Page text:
Waldorf woes a symptom of broader failure to protect Vancouver's cultural venues

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Much of the recent uproar over the Waldorf Hotel has revolved around the future of the nightclub, art gallery, tiki bar, and whether or not 60 workers will retain their jobs.

Waldorf Productions has frequently referred to the East Hastings Street hotel as a “cultural institution” because it has been a popular venue for artists, independent musicians, and nonprofit groups. Meanwhile, the Solterra Group of Companies has announced that it will take possession of the property later this year, raising questions about the Waldorf’s future as a haven of culture.

According to former city-council candidate Sandy Garossino, this controversy is symptomatic of a broader challenge facing the city. In a phone interview with the Georgia Straight, Garossino said that Waldorf Productions’ woes must be seen within the context of the demise of the Pantages Theatre, Vancouver Playhouse Theatre Company, Ridge Theatre, and Granville 7 theatres, as well as the financial problems plaguing the W2 Community Media Arts Society and MusicFest Vancouver.

Garossino, a cofounder of a community group called Vancouver Loves the Waldorf, maintained that city councillors should be “using every lever they have” to support the retention of cultural facilities and organizations.

“At a certain point when enough bodies pile up, you have to start asking, ‘Do you have a serial killer?’ ” she said. “I think the environment itself has become starkly problematic.”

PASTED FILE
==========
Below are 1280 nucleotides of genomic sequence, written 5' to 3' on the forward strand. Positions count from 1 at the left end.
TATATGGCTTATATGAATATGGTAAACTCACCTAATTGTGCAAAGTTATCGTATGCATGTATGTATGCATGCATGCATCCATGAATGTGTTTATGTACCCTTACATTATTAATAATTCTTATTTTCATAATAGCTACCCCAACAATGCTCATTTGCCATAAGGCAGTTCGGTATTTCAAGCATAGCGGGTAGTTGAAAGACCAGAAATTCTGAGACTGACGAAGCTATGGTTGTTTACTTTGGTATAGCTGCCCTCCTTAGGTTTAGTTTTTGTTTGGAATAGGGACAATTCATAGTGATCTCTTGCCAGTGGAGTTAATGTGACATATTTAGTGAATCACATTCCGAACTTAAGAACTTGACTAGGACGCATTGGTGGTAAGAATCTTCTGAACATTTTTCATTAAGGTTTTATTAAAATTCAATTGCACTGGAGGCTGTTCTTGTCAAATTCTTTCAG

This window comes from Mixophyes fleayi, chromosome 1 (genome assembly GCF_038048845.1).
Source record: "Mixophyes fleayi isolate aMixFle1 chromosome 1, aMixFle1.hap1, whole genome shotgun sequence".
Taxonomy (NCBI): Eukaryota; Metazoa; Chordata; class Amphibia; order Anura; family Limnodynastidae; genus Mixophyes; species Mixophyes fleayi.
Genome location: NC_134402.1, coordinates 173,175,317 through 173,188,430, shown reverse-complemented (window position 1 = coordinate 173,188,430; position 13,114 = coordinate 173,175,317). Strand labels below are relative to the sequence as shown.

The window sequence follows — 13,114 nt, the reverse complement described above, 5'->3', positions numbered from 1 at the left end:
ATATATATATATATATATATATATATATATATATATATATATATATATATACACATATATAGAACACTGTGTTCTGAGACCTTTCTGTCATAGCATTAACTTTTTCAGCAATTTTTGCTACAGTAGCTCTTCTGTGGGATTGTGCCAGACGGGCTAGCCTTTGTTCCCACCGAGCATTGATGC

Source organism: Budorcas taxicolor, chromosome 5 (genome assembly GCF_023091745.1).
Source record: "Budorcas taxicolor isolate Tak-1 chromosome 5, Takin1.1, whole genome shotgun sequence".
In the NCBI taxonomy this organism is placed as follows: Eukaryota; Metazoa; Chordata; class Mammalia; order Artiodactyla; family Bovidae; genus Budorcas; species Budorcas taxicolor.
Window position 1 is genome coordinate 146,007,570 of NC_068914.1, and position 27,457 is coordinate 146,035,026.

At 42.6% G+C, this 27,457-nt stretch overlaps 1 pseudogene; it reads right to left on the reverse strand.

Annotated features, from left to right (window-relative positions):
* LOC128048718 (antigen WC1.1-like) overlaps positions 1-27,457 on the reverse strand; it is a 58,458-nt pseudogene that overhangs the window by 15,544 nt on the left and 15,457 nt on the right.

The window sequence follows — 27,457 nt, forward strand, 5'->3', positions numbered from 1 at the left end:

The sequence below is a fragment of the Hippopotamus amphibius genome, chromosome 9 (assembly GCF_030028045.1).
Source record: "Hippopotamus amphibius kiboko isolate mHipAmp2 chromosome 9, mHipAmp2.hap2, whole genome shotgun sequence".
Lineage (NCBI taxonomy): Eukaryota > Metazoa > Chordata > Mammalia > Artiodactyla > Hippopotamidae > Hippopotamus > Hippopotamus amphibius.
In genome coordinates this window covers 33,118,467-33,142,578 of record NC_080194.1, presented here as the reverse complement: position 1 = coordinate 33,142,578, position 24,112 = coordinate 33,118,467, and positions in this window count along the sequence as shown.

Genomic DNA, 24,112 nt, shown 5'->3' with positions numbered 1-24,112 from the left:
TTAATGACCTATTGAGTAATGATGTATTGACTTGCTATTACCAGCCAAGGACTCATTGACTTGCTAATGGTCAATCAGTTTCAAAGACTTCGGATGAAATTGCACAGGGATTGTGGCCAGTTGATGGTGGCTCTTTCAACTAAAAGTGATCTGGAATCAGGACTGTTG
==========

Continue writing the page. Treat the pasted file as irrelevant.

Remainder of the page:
She cited a recent Economist report revealing that Canada has the highest ratio of real-estate prices to rent in the developed world. And she suggested that Vancouver probably has the highest ratio within the country.

“What that means is every commercial tenant is in competition with developers for the landlord’s favour,” Garossino stated.

In other words, property owners are often better off selling their land for housing rather than carrying tenants, including arts groups, that can’t afford to pay high leasing costs.

“I don’t really want to get into the particulars of the Waldorf case except to say that it’s not unusual for an enterprise to experience difficulty during the runway period,” she added.

Waldorf Productions began programming arts and culture at the hotel in the fall of 2010. One the principals, Ernesto Gomez, told the Straight by phone that the family that owns the hotel forgave six months’ rent. His company is on a week-to-week lease and plans to vacate the hotel on Sunday (January 20).

Garossino said that every business startup goes through an “underwater phase” in the first 24 to 36 months as it gets established. “That’s why the Waldorf had a 15-year lease,” she stated.

Meanwhile, former Vancouver planning director Brent Toderian has also spoken out about the future of the city’s arts venues.

“I do think it would be worthwhile to identify ahead of time the cultural assets that the city considers important and vulnerable,” Toderian, a principal in Toderian UrbanWORKS, said.

He likened this to how the city mapped affordable existing rental areas, and included them in a rate-of-change bylaw. “What that did was set the expectations for any property owner,” he added. “It would make it very clear to them what would be expected of them if they buy land that has existing rental housing on it. I think a similar policy would work for cultural assets.”

Toderian explained that because there is no policy now, the public and any prospective purchaser, including the Solterra Group, have no idea in advance if the city is willing to protect important arts venues. “I even saw that in the context of the discussions about the Waldorf,” he said. “Is a private-sector hotel, for example, a cultural asset? The community certainly says it is. Perhaps the purchaser didn’t necessarily understand that.”

The Waldorf is on land zoned MC-2, which allows social housing but not market condos adjacent to heavy industrial areas. Former city planner Trish French has written to the mayor and council asking why they’re not making greater efforts to inform the public about the rationale for this policy, which she wrote.